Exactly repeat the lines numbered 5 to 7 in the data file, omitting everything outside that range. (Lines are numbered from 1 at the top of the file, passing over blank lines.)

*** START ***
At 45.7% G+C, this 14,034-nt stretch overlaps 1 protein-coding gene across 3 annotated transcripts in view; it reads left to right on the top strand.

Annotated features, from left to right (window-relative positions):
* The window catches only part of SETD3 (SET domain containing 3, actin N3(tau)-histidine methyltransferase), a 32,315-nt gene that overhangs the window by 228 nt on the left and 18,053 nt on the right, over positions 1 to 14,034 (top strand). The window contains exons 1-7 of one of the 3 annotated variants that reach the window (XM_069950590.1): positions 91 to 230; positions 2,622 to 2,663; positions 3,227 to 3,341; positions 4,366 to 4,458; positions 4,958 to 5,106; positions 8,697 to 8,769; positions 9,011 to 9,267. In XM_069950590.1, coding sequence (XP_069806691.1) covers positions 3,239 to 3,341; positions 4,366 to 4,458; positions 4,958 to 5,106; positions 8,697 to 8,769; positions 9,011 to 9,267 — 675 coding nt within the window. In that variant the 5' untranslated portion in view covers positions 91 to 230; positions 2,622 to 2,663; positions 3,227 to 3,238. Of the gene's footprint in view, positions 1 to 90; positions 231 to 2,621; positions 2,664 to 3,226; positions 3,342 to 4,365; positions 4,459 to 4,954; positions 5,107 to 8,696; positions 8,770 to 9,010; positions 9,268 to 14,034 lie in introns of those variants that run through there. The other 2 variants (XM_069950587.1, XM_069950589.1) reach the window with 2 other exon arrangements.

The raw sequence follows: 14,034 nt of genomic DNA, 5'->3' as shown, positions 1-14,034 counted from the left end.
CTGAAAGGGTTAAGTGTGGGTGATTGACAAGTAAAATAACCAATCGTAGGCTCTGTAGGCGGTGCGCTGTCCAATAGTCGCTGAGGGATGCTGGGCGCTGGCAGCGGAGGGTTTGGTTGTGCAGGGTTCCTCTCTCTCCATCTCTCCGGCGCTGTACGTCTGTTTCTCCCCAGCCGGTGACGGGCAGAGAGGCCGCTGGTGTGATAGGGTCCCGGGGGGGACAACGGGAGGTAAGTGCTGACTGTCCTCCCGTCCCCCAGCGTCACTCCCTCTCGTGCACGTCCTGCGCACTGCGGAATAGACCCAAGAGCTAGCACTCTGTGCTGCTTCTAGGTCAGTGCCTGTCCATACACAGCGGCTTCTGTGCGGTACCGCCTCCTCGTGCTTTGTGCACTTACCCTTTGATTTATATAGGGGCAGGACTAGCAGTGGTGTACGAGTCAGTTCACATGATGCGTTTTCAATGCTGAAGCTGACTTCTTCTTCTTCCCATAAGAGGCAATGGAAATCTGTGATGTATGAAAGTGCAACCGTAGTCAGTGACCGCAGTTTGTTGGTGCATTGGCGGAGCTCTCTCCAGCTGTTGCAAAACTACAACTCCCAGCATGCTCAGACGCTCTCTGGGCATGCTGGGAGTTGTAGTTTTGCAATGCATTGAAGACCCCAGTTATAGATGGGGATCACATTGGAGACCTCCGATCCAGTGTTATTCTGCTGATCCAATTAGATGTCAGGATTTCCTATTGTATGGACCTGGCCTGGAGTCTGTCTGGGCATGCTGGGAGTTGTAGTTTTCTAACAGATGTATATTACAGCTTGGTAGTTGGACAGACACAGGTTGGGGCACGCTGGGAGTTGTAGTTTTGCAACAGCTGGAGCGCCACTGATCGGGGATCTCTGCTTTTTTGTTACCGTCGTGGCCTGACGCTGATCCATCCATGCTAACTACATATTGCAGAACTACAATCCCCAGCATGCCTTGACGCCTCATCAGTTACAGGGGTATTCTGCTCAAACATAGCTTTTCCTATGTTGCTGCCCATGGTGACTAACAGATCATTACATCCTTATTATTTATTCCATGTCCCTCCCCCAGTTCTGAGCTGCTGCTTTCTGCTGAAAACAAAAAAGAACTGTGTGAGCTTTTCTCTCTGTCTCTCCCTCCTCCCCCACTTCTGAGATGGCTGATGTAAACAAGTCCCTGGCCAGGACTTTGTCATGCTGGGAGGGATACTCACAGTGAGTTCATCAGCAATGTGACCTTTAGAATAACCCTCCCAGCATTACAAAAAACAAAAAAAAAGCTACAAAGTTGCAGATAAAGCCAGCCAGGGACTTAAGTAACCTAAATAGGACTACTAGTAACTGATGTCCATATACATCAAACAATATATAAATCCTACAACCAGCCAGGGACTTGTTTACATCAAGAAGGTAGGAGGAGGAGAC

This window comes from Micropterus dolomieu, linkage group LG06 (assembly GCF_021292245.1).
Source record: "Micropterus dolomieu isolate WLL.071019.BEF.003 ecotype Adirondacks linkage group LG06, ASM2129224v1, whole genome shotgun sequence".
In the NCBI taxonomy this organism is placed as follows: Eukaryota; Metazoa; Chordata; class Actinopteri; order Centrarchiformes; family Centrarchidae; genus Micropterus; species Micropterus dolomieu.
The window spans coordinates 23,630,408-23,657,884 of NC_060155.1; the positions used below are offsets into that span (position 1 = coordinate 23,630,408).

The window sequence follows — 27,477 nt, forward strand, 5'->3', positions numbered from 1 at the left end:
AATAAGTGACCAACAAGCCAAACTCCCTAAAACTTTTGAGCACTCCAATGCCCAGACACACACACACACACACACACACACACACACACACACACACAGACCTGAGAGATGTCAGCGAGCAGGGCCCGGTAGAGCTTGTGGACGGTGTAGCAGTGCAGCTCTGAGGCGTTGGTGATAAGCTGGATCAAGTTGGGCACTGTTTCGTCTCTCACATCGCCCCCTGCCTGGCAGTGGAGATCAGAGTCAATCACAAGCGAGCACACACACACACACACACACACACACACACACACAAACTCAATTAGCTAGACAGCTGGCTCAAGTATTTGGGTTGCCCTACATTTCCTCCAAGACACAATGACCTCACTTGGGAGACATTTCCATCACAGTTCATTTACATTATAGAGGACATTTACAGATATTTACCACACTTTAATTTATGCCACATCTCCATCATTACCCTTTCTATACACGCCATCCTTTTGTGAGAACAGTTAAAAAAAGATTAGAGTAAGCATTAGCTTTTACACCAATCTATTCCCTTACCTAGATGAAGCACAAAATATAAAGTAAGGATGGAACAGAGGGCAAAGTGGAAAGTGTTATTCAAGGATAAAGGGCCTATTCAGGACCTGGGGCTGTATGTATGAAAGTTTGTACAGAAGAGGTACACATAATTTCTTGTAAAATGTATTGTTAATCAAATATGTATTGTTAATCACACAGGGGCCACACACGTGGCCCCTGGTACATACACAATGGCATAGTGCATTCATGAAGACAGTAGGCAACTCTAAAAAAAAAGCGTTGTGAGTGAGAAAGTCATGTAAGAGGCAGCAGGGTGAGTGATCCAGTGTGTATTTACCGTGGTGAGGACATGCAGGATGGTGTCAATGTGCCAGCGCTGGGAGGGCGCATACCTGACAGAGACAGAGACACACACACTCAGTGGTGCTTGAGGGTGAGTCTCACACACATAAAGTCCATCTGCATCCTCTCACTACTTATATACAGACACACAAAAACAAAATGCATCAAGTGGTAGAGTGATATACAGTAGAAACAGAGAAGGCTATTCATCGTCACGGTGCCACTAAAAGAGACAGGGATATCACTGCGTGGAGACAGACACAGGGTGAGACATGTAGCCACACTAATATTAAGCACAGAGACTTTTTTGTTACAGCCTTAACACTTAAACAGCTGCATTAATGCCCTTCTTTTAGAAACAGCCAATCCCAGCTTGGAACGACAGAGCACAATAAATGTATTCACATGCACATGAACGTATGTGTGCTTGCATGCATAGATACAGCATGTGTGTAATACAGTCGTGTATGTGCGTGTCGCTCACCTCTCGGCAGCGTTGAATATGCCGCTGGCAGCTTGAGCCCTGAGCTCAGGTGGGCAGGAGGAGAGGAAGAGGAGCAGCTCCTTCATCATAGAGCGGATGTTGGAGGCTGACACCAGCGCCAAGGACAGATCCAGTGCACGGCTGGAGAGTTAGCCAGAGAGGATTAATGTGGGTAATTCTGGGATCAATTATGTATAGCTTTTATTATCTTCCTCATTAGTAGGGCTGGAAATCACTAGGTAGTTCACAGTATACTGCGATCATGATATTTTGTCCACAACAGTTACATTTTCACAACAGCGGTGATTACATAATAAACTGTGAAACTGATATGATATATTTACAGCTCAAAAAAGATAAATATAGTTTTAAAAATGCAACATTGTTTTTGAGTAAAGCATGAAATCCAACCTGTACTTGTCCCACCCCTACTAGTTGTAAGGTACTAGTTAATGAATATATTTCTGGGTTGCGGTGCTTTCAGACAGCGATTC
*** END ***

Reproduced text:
CTGAAAGGGTTAAGTGTGGGTGATTGACAAGTAAAATAACCAATCGTAGGCTCTGTAGGCGGTGCGCTGTCCAATAGTCGCTGAGGGATGCTGGGCGCTGGCAGCGGAGGGTTTGGTTGTGCAGGGTTCCTCTCTCTCCATCTCTCCGGCGCTGTACGTCTGTTTCTCCCCAGCCGGTGACGGGCAGAGAGGCCGCTGGTGTGATAGGGTCCCGGGGGGGACAACGGGAGGTAAGTGCTGACTGTCCTCCCGTCCCCCAGCGTCACTCCCTCTCGTGCACGTCCTGCGCACTGCGGAATAGACCCAAGAGCTAGCACTCTGTGCTGCTTCTAGGTCAGTGCCTGTCCATACACAGCGGCTTCTGTGCGGTACCGCCTCCTCGTGCTTTGTGCACTTACCCTTTGATTTATATAGGGGCAGGACTAGCAGTGGTGTACGAGTCAGTTCACATGATGCGTTTTCAATGCTGAAGCTGACTTCTTCTTCTTCCCATAAGAGGCAATGGAAATCTGTGATGTATGAAAGTGCAACCGTAGTCAGTGACCGCAGTTTGTTGGTGCATTGGCGGAGCTCTCTCCAGCTGTTGCAAAACTACAACTCCCAGCATGCTCAGACGCTCTCTGGGCATGCTGGGAGTTGTAGTTTTGCAATGCATTGAAGACCCCAGTTATAGATGGGGATCACATTGGAGACCTCCGATCCAGTGTTATTCTGCTGATCCAATTAGATGTCAGGATTTCCTATTGTATGGACCTGGCCTGGAGTCTGTCTGGGCATGCTGGGAGTTGTAGTTTTCTAACAGATGTATATTACAGCTTGGTAGTTGGACAGACACAGGTTGGGGCACGCTGGGAGTTGTAGTTTTGCAACAGCTGGAGCGCCACTGATCGGGGATCTCTGCTTTTTTGTTACCGTCGTGGCCTGACGCTGATCCATCCATGCTAACTACATATTGCAGAACTACAATCCCCAGCATGCCTTGACGCCTCATCAGTTACAGGGGTATTCTGCTCAAACATAGCTTTTCCTATGTTGCTGCCCATGGTGACTAACAGATCATTACATCCTTATTATTTATTCCATGTCCCTCCCCCAGTTCTGAGCTGCTGCTTTCTGCTGAAAACAAAAAAGAACTGTGTGAGCTTTTCTCTCTGTCTCTCCCTCCTCCCCCACTTCTGAGATGGCTGATGTAAACAAGTCCCTGGCCAGGACTTTGTCATGCTGGGAGGGATACTCACAGTGAGTTCATCAGCAATGTGACCTTTAGAATAACCCTCCCAGCATTACAAAAAACAAAAAAAAAGCTACAAAGTTGCAGATAAAGCCAGCCAGGGACTTAAGTAACCTAAATAGGACTACTAGTAACTGATGTCCATATACATCAAACAATATATAAATCCTACAACCAGCCAGGGACTTGTTTACATCAAGAAGGTAGGAGGAGGAGAC

This window comes from Micropterus dolomieu, linkage group LG06 (assembly GCF_021292245.1).
Source record: "Micropterus dolomieu isolate WLL.071019.BEF.003 ecotype Adirondacks linkage group LG06, ASM2129224v1, whole genome shotgun sequence".